The Evolution of "Footsteps"

In April of 2012, I signed a deal with Exciting Press to publish six short stories.

And on June 18, 2012, "Footsteps," the first of those stories was published. The story follows Rusty Hankover, a young man who hates his abusive father and loves rich women's feet in equal measures. When Rusty's dad comes up missing, his tabloid-loving mom is convinced he's become the latest victim of the Back Alley Cannibal. A chance encounter with a woman and her daughter will ultimately reveal the dark, grisly truth.

Many of my readers will recognize the theme of cannibalism in "Footsteps," as it plays a central role in my debut novel Inside the Outside. I first became fascinated with writing cannibal literature in 2001, while I was studying English at California State University, San Bernardino. I was taking a humanities course called Interoperation and Values, which, among other things, illuminated the world of corporate farming. I was struck by the abuse animals are made to endure in such farms and, having discovered this emotional chord, decided I wanted to articulate it in a story. I quickly realized, however, that (unless your George Orwell) writing about farm animals wasn’t a particularly dynamic idea.

During that same quarter CSUSB, I was also taking a creative writing class. The professor assigned us a sci-fi story to read about about aliens enslaving humans; upon reading it, she explained that the story was an allegory. This was the first time I could remember being introduced to the idea of an allegory, which Wikipedia defines as a literary device that "communicates its message by means of symbolic figures, actions or symbolic representation." I loved this and decided I could use it to articulate the emotional chord I'd felt about farm animals by writing an allegorical story about people eating people.

I began brainstorming a short story idea about a cannibal farm. The more I developed it the bigger it got until, eventually, it became too big for my still-developing skill set. Before I gave up on the short story, I'd come up with a homeless mother and daughter, both of whom were cannibals. The mother killed people in order to feed herself and her daughter; the daughter didn't know there was anything strange about eating people, because it's all she knew. They weren't the main characters in my cannibal farm story, but they were the ones who stuck with me the longest. I didn't know what to do with them, but I knew that, eventually, I'd revisit that mother and daughter again.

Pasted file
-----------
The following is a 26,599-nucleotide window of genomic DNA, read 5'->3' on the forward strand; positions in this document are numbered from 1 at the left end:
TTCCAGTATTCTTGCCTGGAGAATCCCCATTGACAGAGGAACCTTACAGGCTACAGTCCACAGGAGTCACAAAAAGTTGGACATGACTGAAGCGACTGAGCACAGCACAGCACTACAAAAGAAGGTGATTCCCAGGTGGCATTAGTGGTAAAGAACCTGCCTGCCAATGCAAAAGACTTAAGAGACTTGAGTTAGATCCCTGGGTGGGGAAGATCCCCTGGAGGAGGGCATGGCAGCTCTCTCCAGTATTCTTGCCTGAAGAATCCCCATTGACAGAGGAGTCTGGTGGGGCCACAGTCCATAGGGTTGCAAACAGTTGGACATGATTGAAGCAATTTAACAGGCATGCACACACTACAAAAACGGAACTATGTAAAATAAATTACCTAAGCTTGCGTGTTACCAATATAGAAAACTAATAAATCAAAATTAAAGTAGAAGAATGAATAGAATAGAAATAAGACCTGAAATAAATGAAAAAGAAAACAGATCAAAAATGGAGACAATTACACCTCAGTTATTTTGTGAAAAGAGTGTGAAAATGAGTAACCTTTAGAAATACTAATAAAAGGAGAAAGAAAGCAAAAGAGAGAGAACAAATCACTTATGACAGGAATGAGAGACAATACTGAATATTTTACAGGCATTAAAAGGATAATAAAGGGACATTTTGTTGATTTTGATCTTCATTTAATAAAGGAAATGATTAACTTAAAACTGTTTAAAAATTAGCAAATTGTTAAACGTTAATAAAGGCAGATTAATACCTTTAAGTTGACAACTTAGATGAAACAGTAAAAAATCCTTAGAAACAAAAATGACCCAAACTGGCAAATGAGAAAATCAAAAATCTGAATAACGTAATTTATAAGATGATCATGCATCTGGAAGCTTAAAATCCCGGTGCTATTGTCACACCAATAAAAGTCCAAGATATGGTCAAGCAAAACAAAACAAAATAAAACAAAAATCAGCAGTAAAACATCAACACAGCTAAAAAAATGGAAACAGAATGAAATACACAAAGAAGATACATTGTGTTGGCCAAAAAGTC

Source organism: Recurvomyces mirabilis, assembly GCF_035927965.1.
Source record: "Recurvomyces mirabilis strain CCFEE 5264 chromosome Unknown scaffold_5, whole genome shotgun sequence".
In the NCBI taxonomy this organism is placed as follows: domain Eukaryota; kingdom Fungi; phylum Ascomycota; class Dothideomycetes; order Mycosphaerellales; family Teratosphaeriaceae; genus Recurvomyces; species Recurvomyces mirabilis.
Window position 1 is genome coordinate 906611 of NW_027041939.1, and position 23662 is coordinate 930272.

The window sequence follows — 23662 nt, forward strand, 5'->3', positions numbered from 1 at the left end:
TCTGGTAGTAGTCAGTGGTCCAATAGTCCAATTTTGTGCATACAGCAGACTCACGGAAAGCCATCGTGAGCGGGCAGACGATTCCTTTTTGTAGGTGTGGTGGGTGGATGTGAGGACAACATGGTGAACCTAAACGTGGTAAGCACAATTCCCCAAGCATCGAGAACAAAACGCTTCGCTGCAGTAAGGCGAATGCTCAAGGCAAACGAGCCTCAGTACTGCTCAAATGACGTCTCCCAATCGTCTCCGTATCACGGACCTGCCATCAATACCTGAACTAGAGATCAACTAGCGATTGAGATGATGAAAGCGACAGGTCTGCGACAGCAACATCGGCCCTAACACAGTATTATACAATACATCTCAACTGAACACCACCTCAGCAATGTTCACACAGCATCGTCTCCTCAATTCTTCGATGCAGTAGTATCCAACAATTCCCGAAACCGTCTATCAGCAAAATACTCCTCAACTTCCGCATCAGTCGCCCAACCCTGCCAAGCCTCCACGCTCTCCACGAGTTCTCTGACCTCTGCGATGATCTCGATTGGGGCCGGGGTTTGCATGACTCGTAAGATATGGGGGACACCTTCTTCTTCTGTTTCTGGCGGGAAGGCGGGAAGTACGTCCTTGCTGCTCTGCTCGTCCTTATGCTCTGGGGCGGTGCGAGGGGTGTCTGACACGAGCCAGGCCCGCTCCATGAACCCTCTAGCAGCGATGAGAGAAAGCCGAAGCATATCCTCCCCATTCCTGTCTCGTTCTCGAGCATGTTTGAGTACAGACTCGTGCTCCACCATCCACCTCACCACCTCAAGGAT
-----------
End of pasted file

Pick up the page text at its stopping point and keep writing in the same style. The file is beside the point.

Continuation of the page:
A few years later, during a trip to Las Vegas, I was sitting in the dressing room of Rampage, while my girlfriend tried on clothes. As I sat there, it occurred to me that nobody knew who I was there with; for all they knew, I was just sitting in there by myself staring at feet beneath the dressing room doors.

Amused by this idea, I decided to write a short story about a guy who hangs out in women's dressing rooms under the pretense that he's waiting for his wife or girlfriend, but really he's just being a voyeur. I found that while I liked the premise, there wasn't enough there to turn it into a compelling story. So, like a mad scientist, I decided to combine the idea of the voyeuristic foot fetishist with the idea about the cannibal mother and daughter to see what that story would look like.

And that's how "Footsteps" was born.

Not long after I wrote it in 2005, "Footsteps" was published in The Pacific Review. It was the last short story I wrote, before concentrating my efforts on becoming a novelist. To my mind, it's always been the stepping stone that led to Inside the Outside, so I'm thrilled that fans of my novel can now see where my fascination with cannibal literature began.

Cannibals in the News

If you've found yourself on this website, then odds are you've either read or, at the very least, heard of my novel Inside the Outside.

The plot of Inside the Outside revolves around a teenage girl named Timber Marlow who grows up as a cannibal within a cult called the Divinity of Feminine Reproach. The cannibals in the Divinity perform a ritual called the Sustenance Sacrifice, before killing and eating their members.

Part of the fun for me in developing the Divinity was creating a group that sounded plausible to readers, even though it would probably never, ever happen in real life.

Well, this morning my brother sent me a news story with the following headline:

"Brazilian Police Swoop on 'Cannibal' Cult"

"Brazilian police have arrested a man and two women on suspicion of having murdered and eaten at least two women in what was described as a purification ritual."

So, of course, I needed to know more about this Brazilian cult. After a bit of research, I found this headline:

"Cannibal Gang 'Made Meat Pastries Out of Victims' Flesh"

"[Jorge and Elizabeth Pires da Silveira, both 51, and Bruna da Silva, 25] arrested on suspicion of having murdered and cannibalised [sic] at least two women in what was described as a purification ritual. The trio also apparently took some of the meat and cooked it into meat pastries which they sold on the street."

Obviously, this got me curious about how many other cannibal stories have been in the news lately, so I did a quick five-minute sweep on Google and, below, are a couple of the stranger stories I came across.

"'Cannibal Serial Killer' Arrested in Russia"

"Police said [Alexander Bychkov's victims] were killed with a knife. They found a diary at Bychkov's house which described how he cut up the victims and ate their livers. Detectives believe the alleged killer may be responsible for more murders because a series of people have gone missing without trace from around the small town of Belinsk in the last two years."

"Cannibal Mafia Bosses Ate Traitor in Spain"